Madeline hides the beginning of belly fat
beneath a mint-green, silk-printed, twist dress,
saunters into Glazer’s Restoration Restaurant,
orders a glass of Cold Duck, handmade pasta,
and a dinner salad. While the waiter jots notes,
she stretches her neck to make sag
of middle-aged skin disappear, unfolds a napkin,
white as a June cloud, spreads it over her lap.
Minutes later, the waiter returns with wine
and a salad. She lifts a fork, and the glint
of its beauty goes to her mouth. Swallowing
the third forkful, lettuce lodges in her throat.
She begins coughing, and the waiter surges
across the room to her table. Her eyes are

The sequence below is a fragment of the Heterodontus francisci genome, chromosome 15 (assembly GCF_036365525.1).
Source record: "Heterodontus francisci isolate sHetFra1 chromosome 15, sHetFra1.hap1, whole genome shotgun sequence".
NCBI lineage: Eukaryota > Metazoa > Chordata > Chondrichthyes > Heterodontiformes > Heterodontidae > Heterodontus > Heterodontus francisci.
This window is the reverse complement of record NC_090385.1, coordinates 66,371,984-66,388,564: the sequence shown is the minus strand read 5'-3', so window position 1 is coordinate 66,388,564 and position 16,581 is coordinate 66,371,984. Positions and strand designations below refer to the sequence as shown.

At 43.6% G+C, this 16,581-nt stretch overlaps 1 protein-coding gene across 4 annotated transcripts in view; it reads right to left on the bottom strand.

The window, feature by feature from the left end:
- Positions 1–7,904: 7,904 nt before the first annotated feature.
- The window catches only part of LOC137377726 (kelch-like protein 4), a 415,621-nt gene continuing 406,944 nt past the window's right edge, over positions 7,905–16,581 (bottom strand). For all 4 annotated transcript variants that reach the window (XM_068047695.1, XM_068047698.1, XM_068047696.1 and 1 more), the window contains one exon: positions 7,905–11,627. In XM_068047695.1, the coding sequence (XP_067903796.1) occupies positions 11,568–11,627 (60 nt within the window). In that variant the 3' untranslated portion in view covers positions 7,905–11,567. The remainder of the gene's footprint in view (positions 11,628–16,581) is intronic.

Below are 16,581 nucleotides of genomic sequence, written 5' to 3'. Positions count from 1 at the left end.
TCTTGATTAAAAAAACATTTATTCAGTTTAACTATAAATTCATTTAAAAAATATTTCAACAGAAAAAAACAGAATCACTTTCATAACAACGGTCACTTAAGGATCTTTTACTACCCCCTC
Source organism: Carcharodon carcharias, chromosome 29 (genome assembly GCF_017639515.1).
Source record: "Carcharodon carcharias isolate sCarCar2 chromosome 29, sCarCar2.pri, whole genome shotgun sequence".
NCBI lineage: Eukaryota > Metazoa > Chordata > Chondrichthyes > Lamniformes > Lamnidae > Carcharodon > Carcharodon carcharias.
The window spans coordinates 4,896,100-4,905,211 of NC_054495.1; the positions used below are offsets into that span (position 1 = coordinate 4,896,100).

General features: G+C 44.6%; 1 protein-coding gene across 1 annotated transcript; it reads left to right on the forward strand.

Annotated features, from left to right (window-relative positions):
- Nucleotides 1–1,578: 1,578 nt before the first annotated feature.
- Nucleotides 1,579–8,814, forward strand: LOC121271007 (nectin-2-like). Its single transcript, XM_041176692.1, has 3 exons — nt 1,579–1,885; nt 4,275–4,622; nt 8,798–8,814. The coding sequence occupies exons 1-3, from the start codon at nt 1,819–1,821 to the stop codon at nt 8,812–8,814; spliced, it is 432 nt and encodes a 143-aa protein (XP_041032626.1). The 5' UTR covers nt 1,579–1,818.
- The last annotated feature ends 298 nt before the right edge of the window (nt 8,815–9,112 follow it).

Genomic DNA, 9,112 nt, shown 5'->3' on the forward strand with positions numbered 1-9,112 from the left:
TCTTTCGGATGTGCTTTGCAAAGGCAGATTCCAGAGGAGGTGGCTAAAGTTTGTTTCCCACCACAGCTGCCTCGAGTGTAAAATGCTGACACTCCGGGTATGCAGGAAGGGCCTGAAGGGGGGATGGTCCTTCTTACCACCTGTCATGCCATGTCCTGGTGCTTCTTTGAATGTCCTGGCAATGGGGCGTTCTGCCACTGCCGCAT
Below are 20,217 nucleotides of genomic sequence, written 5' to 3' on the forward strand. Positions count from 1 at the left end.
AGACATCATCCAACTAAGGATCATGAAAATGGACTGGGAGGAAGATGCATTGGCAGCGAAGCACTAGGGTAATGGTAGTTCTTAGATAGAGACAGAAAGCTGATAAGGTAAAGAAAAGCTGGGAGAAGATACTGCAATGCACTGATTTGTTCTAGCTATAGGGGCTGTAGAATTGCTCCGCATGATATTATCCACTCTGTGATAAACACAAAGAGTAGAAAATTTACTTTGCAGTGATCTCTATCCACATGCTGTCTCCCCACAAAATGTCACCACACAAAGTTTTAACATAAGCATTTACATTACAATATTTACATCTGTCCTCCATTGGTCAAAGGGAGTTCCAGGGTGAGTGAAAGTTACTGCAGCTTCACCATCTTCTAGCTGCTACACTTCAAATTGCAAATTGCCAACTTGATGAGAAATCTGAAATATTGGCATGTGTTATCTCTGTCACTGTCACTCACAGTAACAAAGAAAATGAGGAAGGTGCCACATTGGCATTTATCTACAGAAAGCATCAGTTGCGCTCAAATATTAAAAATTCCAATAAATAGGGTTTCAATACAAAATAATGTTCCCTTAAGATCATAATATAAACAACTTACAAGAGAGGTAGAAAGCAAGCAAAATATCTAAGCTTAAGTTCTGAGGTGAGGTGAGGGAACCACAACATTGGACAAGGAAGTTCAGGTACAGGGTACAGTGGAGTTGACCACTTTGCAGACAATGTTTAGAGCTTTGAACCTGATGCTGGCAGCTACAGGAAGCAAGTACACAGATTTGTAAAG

frozen open. He phones 911. Four medics
rush in, surround her like parasites
on a helpless host. Other diners, distracted
from meals, hesitantly resume eating.
Medics perform the Heimlich maneuver,
pamper her back to recovery. So pallid
is her skin, makeup appears over applied,
lipstick smeared like a red tire burn.
Medics repack their equipment, pause
for a last look, depart. She smooths her
disheveled dress, straightens herself out
the best she can under public scrutiny.
The waiter announces there will be no charge
for the dinner, compliments of management
along with regrets about the unfortunate incident.
She thanks him, pulls back her chair. Outside,
she waits for Uber, fingers her Kate Spade
handbag, grips it like life.
R. Nikolas Macioci earned a PhD from The Ohio State University, OCTELA, the Ohio Council of Teachers of English, named him the best secondary English teacher in the state of Ohio. He is the author of seventeen books. Cafes of Childhood was submitted for the Pulitzer Prize in 1992.